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Hyper-encryption and everlasting security. (English) Zbl 1054.68049
Alt, Helmut (ed.) et al., STACS 2002. 19th annual symposium on theoretical aspects of computer science. Antibes - Juan les Pins, France, March 14–16, 2002. Proceedings. Berlin: Springer (ISBN 3-540-43283-3). Lect. Notes Comput. Sci. 2285, 1-26 (2002).
Summary: We present substantial extensions of work by Y. Aumann and the second author [Lect. Notes Comput. Sci. 1666, 65–79 (1999; Zbl 0940.94007)], by Y. Aumann and the authors [IEEE Trans. Inf. Theory 48, No. 6, 1668–1680 (2002)] and all previous works on encryption in the bounded storage model introduced by U. Maurer [Lect. Notes Comput. Sci. 1046, 387–398 (1996)]. The major new result is that the shared secret key employed by the sender Alice and the receiver Bob can be re-used to send an exponential number of messages, against strong adaptive attacks. This essential step enhances the usability of the encryption method, and also allows strong authentication and non-malleability described below.

We give an encryption scheme that is provably secure against adaptive attacks by a computationally unbounded adversary in the bounded storage model. In the model, a sender Alice and a receiver Bob have access to a public random string $$\alpha$$, and share a secret key $$s$$. Alice and Bob observe $$\alpha$$ on the fly, and by use of $$s$$ extract bits from which they create a one-time pad $$X$$ used to encrypt $$M$$ as $$C = X \oplus M$$. The size of the secret key $$s$$ is $$| s| = k\log_2{|\alpha|}$$, where $$k$$ is a security parameter. An Adversary $$\mathcal{ AD}$$ can compute and store any function $$A_1(\alpha) = \eta$$, subject to the bound on storage $$|\eta| \leq \gamma \cdot |\alpha|$$, $$\gamma < 1$$, and captures $$C$$. Even if $$\mathcal{ AD}$$ later gets the key $$s$$ and is computationally unbounded, the encryption is provably secure. Assume that the key $$s$$ is repeatedly used with successive strings $$\alpha_1, \alpha_2, \ldots$$ to produce encryptions $$C_1, C_2, \ldots$$ of messages $$M_1, M_2, \ldots$$. $$\mathcal{ AD}$$ computes $$\eta_1 = A_1(\alpha_1)$$, obtains $$C_{1}$$, and gets to see the first message $$M_{1}$$. Using these he computes and stores $$\eta_2 = A_1(\alpha_2, \eta_1, C_1, M_1)$$, and so on. When he has stored $$\eta_l$$ and captured $$C_{l}$$, he gets the key $$s$$ (but not $$M_{l})$$. The main result is that the encryption $$C_{l}$$ is provably secure against this adaptive attack, where $$l$$, the number of time the secret key $$s$$ is re-used, is exponentially large in the security parameter $$k$$. On this we base non-interactive protocols for authentication and non-malleability. Again, the shared secret key used in these protocols can be securely re-used an exponential number of times against adaptive attacks. The method of proof is stronger than the one in the previous papers [loc. cit.], and yields ergodic results of independent interest. We discuss in the Introduction the feasibility of the bounded storage model, and outline a solution. Furthermore, the existence of an encryption scheme with the provable strong security properties presented here, may prompt other implementations of the bounded storage model.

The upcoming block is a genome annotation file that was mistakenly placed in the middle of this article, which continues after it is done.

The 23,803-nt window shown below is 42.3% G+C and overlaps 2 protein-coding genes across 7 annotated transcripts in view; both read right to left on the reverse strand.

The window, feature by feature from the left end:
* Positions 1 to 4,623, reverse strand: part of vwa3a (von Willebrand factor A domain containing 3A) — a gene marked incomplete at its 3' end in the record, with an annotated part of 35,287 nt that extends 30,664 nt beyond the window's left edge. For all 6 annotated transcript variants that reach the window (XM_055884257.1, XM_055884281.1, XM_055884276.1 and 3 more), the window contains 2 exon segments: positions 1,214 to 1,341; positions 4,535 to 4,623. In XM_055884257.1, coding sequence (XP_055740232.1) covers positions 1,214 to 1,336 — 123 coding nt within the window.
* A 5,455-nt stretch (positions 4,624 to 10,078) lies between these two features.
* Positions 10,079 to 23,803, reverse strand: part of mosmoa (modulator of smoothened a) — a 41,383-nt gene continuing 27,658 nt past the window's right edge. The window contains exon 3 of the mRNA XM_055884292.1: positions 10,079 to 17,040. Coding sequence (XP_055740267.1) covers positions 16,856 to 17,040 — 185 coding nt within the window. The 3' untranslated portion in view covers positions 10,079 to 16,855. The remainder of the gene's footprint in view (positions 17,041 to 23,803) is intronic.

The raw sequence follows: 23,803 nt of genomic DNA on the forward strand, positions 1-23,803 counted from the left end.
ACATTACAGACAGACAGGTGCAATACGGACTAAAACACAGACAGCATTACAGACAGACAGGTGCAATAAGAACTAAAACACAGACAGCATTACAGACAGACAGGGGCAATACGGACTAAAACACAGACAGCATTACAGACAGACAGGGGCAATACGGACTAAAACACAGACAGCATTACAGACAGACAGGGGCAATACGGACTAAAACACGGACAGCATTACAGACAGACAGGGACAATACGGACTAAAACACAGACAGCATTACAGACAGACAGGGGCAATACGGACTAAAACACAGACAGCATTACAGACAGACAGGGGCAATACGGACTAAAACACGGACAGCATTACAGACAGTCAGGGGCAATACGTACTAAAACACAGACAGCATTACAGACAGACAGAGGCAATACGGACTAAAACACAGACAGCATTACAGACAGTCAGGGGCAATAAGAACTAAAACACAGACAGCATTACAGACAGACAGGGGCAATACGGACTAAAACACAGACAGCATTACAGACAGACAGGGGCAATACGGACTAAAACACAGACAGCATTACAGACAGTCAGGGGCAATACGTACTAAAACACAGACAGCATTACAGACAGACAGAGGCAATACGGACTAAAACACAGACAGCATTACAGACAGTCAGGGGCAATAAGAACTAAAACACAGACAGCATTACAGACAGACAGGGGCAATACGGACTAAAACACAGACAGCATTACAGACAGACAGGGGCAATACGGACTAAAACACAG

For the entire collection see [Zbl 0989.00048].

##### MSC:
 68P25 Data encryption (aspects in computer science) 94A60 Cryptography 94A62 Authentication, digital signatures and secret sharing
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